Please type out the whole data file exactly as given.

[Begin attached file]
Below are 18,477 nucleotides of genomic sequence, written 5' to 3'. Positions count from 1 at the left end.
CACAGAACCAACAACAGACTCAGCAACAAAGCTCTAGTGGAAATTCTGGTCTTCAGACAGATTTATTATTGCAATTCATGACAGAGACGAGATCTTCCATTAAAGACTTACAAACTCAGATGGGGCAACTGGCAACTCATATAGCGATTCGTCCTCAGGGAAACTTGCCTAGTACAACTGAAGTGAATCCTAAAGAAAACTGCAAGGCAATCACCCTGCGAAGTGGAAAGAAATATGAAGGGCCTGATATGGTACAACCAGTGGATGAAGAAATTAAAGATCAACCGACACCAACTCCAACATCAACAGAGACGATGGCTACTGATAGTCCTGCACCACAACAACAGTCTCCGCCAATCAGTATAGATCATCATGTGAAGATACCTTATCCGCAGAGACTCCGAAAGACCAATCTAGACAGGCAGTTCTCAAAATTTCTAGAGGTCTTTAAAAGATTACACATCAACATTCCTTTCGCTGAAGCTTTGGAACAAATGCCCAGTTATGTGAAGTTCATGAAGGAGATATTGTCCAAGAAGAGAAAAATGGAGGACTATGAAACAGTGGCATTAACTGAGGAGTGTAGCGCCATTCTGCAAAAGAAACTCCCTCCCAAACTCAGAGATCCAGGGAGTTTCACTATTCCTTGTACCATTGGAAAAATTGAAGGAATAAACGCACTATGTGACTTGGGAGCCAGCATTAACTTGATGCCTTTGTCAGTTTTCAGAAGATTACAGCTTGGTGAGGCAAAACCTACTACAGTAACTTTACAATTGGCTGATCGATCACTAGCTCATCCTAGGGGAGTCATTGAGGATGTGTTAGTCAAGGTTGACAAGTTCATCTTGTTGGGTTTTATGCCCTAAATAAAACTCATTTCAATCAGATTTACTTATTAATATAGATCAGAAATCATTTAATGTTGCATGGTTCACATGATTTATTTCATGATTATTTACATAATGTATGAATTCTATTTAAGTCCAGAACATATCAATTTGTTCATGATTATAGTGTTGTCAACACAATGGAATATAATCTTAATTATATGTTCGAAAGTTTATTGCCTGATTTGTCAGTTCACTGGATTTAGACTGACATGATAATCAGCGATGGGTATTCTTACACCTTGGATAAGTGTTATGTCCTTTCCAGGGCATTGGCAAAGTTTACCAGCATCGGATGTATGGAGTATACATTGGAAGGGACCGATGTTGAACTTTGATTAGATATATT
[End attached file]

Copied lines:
Below are 18,477 nucleotides of genomic sequence, written 5' to 3'. Positions count from 1 at the left end.
CACAGAACCAACAACAGACTCAGCAACAAAGCTCTAGTGGAAATTCTGGTCTTCAGACAGATTTATTATTGCAATTCATGACAGAGACGAGATCTTCCATTAAAGACTTACAAACTCAGATGGGGCAACTGGCAACTCATATAGCGATTCGTCCTCAGGGAAACTTGCCTAGTACAACTGAAGTGAATCCTAAAGAAAACTGCAAGGCAATCACCCTGCGAAGTGGAAAGAAATATGAAGGGCCTGATATGGTACAACCAGTGGATGAAGAAATTAAAGATCAACCGACACCAACTCCAACATCAACAGAGACGATGGCTACTGATAGTCCTGCACCACAACAACAGTCTCCGCCAATCAGTATAGATCATCATGTGAAGATACCTTATCCGCAGAGACTCCGAAAGACCAATCTAGACAGGCAGTTCTCAAAATTTCTAGAGGTCTTTAAAAGATTACACATCAACATTCCTTTCGCTGAAGCTTTGGAACAAATGCCCAGTTATGTGAAGTTCATGAAGGAGATATTGTCCAAGAAGAGAAAAATGGAGGACTATGAAACAGTGGCATTAACTGAGGAGTGTAGCGCCATTCTGCAAAAGAAACTCCCTCCCAAACTCAGAGATCCAGGGAGTTTCACTATTCCTTGTACCATTGGAAAAATTGAAGGAATAAACGCACTATGTGACTTGGGAGCCAGCATTAACTTGATGCCTTTGTCAGTTTTCAGAAGATTACAGCTTGGTGAGGCAAAACCTACTACAGTAACTTTACAATTGGCTGATCGATCACTAGCTCATCCTAGGGGAGTCATTGAGGATGTGTTAGTCAAGGTTGACAAGTTCATCTTGTTGGGTTTTATGCCCTAAATAAAACTCATTTCAATCAGATTTACTTATTAATATAGATCAGAAATCATTTAATGTTGCATGGTTCACATGATTTATTTCATGATTATTTACATAATGTATGAATTCTATTTAAGTCCAGAACATATCAATTTGTTCATGATTATAGTGTTGTCAACACAATGGAATATAATCTTAATTATATGTTCGAAAGTTTATTGCCTGATTTGTCAGTTCACTGGATTTAGACTGACATGATAATCAGCGATGGGTATTCTTACACCTTGGATAAGTGTTATGTCCTTTCCAGGGCATTGGCAAAGTTTACCAGCATCGGATGTATGGAGTATACATTGGAAGGGACCGATGTTGAACTTTGATTAGATATATT